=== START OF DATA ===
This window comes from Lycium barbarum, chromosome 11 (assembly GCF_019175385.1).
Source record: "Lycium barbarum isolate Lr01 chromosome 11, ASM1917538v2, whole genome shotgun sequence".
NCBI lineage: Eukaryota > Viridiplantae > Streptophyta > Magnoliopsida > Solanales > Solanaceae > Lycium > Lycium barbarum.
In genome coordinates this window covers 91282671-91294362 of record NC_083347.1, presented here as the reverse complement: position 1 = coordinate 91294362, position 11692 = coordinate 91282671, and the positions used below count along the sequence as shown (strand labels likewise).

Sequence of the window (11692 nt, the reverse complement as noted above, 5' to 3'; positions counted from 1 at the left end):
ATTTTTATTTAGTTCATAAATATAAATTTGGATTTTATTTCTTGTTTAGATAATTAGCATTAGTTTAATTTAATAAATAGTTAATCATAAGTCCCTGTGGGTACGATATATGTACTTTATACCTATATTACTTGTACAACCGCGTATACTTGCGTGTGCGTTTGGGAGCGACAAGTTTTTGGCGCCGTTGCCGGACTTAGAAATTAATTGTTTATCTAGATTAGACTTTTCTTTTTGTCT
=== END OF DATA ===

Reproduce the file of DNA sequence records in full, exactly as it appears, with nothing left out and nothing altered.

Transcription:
This window comes from Lycium barbarum, chromosome 11 (assembly GCF_019175385.1).
Source record: "Lycium barbarum isolate Lr01 chromosome 11, ASM1917538v2, whole genome shotgun sequence".
NCBI lineage: Eukaryota > Viridiplantae > Streptophyta > Magnoliopsida > Solanales > Solanaceae > Lycium > Lycium barbarum.
In genome coordinates this window covers 91282671-91294362 of record NC_083347.1, presented here as the reverse complement: position 1 = coordinate 91294362, position 11692 = coordinate 91282671, and the positions used below count along the sequence as shown (strand labels likewise).

Sequence of the window (11692 nt, the reverse complement as noted above, 5' to 3'; positions counted from 1 at the left end):
ATTTTTATTTAGTTCATAAATATAAATTTGGATTTTATTTCTTGTTTAGATAATTAGCATTAGTTTAATTTAATAAATAGTTAATCATAAGTCCCTGTGGGTACGATATATGTACTTTATACCTATATTACTTGTACAACCGCGTATACTTGCGTGTGCGTTTGGGAGCGACAAGTTTTTGGCGCCGTTGCCGGACTTAGAAATTAATTGTTTATCTAGATTAGACTTTTCTTTTTGTCT